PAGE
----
She has a long history of back problems and has had numerous surgeries. When a spinal injury ended her riding career she worked as a TV presenter covering equestrian events.

And it was while suffering sleepless nights due to back pain that the hedgehog hospital was born.

“I saw an advert asking for help with hedgehogs. I thought, I might as well do something useful when I’m not sleeping.

“I began with a tiny little hospital in the garden. We grew out of that in no time, built another one, and grew out of that. Then my lovely neighbours gave me a piece of their land to build a third one and now we need to expand again.”

Hedgehogs, once common but now critically endangered in the UK, account for most admissions but people also take other creatures in need of help.

“Somewhere down the line we became a general wildlife sanctuary,” said Sue. “We’ve had leverets, rabbits, deer and birds, including a tawny owl, kestrel, blackbirds and sparrows.”

The charity’s admin is managed by Sharon Crouch, a former dental practice manager who is one of the most regular volunteers.

Suffolk Hedgehog Hospital,Volunteer Sharon Crouch (left) and Sue Stubley. Picture by Mark Westley
Suffolk Hedgehog Hospital,Volunteer Sharon Crouch (left) and Sue Stubley. Picture by Mark Westley

“I’ve been here four years, since I answered a social media post,” said Sharon, who lives in Mildenhall.

Every creature that comes in is named, and their admission and condition recorded in a book.

“They get a name and number so we can individualise them,” said Sharon, who started volunteering on Saturday mornings but whose commitment has grown since she was furloughed then made redundant during the pandemic.

In the hospital, volunteers Karolina Kania and Flo Lewis are treating patient Lucy with spray to combat ringworm that had caused her to lose a lot of her spines.

Lucy has been with them since last October when she was found wobbly, dehydrated and underweight in Bury.

She was out in the daytime which is normally a red flag sign that something is badly wrong.

“If people see a hedgehog out in the day, place it in a box and call a rescue as soon as possible, as many are coming in too late to save them,” said Sharon.

Karolina, a vet nurse at an equine hospital in Gloucester, did a placement at the hedgehog hospital as part of her training, and is now back doing more volunteering before returning to university to continue her studies.

Flo, from Glemsford, volunteers every Tuesday, and has also done voluntary dog training for medical detection dogs.

The hedgehogs brought to the hospital are victims of a wide range of injuries, illnesses and parasites.

They were prey to ‘every kind of worm under the sun including roundworms, tapeworms, ringworm and lungworm’, said Sue.

As well as road accidents, strimming injuries are common. Two long-term residents, Peanut and Angel, were both injured by strimmers – Peanut so badly he lost part of his nose, and can no longer curl up.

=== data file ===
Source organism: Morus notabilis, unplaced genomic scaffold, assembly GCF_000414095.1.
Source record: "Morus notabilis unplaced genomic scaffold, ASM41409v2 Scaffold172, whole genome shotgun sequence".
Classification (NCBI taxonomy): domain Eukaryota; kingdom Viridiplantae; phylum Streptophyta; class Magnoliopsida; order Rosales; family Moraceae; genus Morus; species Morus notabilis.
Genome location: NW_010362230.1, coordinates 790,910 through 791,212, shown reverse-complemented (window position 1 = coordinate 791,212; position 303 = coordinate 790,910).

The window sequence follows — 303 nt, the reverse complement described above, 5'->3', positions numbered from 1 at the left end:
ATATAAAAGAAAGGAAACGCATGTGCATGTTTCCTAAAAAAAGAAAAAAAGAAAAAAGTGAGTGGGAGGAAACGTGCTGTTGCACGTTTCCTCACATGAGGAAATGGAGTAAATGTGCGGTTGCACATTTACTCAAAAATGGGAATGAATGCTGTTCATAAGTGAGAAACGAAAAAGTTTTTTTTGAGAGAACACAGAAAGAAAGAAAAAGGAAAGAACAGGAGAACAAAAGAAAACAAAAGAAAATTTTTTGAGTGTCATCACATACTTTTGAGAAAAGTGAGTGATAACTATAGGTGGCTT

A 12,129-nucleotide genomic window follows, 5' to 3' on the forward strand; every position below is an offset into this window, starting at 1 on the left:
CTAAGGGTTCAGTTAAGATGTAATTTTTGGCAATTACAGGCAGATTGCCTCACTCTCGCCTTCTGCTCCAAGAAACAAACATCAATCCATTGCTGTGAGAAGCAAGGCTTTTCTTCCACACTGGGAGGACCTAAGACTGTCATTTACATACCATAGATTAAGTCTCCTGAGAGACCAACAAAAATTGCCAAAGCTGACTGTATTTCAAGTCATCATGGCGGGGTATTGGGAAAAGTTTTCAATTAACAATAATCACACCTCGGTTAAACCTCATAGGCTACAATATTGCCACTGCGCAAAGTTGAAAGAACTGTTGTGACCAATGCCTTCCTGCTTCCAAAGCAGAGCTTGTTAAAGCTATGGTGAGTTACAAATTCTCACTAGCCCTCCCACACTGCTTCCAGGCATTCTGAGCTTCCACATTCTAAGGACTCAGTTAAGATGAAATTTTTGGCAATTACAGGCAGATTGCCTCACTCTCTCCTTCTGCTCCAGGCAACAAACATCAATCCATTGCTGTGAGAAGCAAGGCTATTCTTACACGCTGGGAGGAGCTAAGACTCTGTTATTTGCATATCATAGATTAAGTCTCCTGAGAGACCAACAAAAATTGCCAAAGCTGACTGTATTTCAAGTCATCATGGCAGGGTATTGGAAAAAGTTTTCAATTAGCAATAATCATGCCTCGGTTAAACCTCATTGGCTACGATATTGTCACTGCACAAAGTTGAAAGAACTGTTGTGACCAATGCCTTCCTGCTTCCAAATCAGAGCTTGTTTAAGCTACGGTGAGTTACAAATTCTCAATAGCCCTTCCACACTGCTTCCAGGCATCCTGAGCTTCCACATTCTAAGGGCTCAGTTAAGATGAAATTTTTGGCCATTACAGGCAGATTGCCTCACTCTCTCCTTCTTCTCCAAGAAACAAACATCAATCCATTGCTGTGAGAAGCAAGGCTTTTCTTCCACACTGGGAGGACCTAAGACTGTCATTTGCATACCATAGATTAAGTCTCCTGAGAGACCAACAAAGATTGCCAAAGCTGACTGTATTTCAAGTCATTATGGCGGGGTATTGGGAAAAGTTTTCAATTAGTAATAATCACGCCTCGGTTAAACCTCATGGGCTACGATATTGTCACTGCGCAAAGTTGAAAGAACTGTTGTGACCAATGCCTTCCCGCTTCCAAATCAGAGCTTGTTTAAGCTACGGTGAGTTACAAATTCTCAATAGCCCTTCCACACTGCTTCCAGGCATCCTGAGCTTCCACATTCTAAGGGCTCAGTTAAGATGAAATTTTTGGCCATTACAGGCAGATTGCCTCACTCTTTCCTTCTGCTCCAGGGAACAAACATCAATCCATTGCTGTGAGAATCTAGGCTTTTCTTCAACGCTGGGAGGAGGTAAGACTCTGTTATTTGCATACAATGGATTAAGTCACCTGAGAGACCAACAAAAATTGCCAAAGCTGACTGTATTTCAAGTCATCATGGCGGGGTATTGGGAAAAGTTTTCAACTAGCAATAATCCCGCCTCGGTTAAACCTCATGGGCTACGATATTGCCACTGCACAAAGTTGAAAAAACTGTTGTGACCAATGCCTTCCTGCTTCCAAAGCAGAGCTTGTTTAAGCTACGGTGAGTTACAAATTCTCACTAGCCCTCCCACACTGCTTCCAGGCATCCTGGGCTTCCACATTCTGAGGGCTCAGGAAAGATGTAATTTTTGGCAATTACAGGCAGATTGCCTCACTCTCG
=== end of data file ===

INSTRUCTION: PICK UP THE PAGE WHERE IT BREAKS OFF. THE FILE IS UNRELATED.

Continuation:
Angel, so called because she was found in a churchyard, is now so chilled around people she will happily nestle up for a cuddle.

“You would not believe how sick this hedgehog was when she came in,” said Sue. “She had been strimmed, bitten by another animal, and had every worm you could think of.”

Suffolk Hedgehog Hospital is currently looking after around 40 hedgehogs. Picture by Mark Westley
Suffolk Hedgehog Hospital is currently looking after around 40 hedgehogs. Picture by Mark Westley

Adult hedgehogs should weigh between 500g and 1kg. Being underweight, especially as winter approaches, is life-threatening and is another reason they finish up in the charity’s care.

Running the hospital costs well over £20,000 a year. Every month around £1,000 is spent on medication, and about £500 on vet treatment.

They are desperate for donations and more volunteers. “We always want good volunteers – they can come in any time, we can always find them something to do,” said Sue. “And we also need people to fund-raise for us.”

Meanwhile, she is dreaming big and looking for a piece of land – several acres if possible – within a 10 mile radius of Ousden as a haven for wildlife and people.

“I want to create a quiet, idyllic wildlife area for nocturnal species with log cabins where people with terminal illnesses or spinal injuries can come and enjoy nature,” she said.

“It would include a bigger hospital, and a safe release site for hedgehogs and other endangered species.

“I also want to get children – and adults – involved in conservation education.”

A possible way to raise money is asking people to commit £1 or £2 a month to the charity. Donors could also choose it on the easyfundraising website. For more information, or to donate, go to suffolkhedgehoghospital.com, or email suffolkhedgehoghospital@gmail.com for details.